Planning for the event began early last week when White House officials reached out to the Washington office of the citizenship and immigration agency with a request to organize a naturalization ceremony at the White House, according to a senior administration official. Naturalization ceremonies have been held at the White House under previous presidents and Mr. Trump himself, but this appears to be the first time one has been broadcast during a political convention.
As the weekend approached, the White House officials requested information about the potential candidates for the ceremony and suggested the agency find immigrants from Mexico — something of a turnaround from Mr. Trump’s usual messaging on Mexico. When he announced his candidacy in 2015, he warned of Mexican “rapists” coming to the United States, and he has spent nearly four years trying to build a wall on the U.S.-Mexico border. But Mr. Trump has been more complimentary this year after Mexico directed security forces to halt migration from Central America.
As it happened, no one from Mexico was at the ceremony.
Ms. Narayanan, from India, had traveled to the United States with her husband, who came on a student visa. Ms. Narayanan accompanied him on an F2 visa that allows spouses and dependents of foreign students at American schools to temporarily stay in the United States. In July, the Trump administration proposed stripping international students of their visas if they exclusively took online courses during the coronavirus pandemic, but after an outcry from colleges and universities, the rule was rescinded.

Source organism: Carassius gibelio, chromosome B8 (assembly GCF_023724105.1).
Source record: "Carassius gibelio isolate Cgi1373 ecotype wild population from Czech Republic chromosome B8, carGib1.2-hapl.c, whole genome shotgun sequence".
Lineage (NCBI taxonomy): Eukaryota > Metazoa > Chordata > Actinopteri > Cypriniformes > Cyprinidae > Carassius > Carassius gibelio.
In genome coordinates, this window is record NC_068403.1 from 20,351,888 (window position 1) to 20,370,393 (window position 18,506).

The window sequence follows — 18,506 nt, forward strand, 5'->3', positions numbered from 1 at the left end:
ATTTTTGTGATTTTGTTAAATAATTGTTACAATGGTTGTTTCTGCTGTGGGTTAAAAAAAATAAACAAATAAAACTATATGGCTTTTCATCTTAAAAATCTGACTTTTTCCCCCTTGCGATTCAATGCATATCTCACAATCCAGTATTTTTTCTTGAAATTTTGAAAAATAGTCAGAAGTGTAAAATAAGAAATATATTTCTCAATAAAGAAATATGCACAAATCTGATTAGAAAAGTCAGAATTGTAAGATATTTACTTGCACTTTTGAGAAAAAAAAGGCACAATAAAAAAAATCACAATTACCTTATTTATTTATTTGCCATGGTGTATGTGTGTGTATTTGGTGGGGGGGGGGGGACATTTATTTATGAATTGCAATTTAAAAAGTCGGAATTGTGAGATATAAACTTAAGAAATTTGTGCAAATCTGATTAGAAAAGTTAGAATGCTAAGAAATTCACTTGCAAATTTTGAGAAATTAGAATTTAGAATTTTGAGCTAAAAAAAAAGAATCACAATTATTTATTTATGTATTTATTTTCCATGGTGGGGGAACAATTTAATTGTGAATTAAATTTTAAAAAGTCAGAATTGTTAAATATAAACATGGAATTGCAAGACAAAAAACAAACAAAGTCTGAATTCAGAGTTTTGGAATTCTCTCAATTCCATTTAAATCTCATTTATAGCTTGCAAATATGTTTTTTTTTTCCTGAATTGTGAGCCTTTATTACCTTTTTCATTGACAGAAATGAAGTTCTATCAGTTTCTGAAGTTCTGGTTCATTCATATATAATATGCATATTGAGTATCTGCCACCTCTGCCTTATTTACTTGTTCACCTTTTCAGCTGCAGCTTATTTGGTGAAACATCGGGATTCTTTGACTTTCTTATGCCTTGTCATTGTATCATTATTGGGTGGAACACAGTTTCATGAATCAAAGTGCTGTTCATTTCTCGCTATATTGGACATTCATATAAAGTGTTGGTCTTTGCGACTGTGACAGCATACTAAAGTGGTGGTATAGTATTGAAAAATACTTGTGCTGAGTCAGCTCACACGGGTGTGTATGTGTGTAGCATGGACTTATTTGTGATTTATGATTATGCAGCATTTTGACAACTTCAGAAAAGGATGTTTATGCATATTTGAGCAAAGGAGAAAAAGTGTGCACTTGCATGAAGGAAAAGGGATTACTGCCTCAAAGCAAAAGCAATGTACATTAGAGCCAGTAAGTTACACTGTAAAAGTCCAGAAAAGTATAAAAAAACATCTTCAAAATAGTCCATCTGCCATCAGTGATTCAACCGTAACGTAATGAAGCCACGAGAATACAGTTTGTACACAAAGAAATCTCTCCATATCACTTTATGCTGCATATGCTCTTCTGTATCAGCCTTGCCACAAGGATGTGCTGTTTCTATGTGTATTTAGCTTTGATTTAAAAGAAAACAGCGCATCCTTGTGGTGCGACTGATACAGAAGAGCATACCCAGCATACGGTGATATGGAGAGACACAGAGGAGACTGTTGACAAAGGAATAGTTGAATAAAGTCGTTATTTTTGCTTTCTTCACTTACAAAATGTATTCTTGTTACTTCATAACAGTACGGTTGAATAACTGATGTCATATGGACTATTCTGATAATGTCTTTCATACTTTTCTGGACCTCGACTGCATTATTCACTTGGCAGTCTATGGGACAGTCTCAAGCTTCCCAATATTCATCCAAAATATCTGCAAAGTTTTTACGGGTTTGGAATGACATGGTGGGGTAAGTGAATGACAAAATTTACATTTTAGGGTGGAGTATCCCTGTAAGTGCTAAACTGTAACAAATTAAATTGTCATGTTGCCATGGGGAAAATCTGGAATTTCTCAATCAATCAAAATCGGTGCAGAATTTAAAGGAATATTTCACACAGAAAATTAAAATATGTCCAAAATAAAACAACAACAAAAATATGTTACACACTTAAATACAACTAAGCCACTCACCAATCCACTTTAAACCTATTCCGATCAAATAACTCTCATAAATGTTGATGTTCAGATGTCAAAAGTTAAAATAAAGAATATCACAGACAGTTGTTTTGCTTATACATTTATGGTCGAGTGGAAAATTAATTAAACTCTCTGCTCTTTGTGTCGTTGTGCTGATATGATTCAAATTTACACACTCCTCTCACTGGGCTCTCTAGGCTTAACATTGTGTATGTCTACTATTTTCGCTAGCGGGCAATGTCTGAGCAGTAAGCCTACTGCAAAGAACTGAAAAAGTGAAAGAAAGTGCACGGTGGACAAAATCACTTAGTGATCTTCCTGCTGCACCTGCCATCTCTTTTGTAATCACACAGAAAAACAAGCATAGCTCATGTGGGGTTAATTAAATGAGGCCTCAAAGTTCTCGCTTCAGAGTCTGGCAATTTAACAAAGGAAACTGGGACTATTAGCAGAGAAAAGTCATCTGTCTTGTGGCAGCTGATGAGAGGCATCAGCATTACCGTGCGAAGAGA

Ms. Narayanan, who has two children born in the United States, obtained lawful permanent residency in 2013. She said she took her citizenship test and had her required interview just a week before she received a call about the ceremony at the White House.
“It was very warm and welcoming,” Ms. Narayanan said of the event with the president. “I told him it was such an honor to meet him.”
Ms. Awadelseid, from Sudan, studied at the University of Wyoming twice, first to get her master’s in the early 1980s and then her doctorate in 1994. She said both degrees were in animal nutrition. She arrived in the United States permanently in 2000, and eventually got a green card through sponsorship by her brother, who had already become a citizen.
“The situation in Sudan was really not good politically and economically and everything,” she said. “When we found the chance to be a permanent resident here in the U.S.A., we stayed.”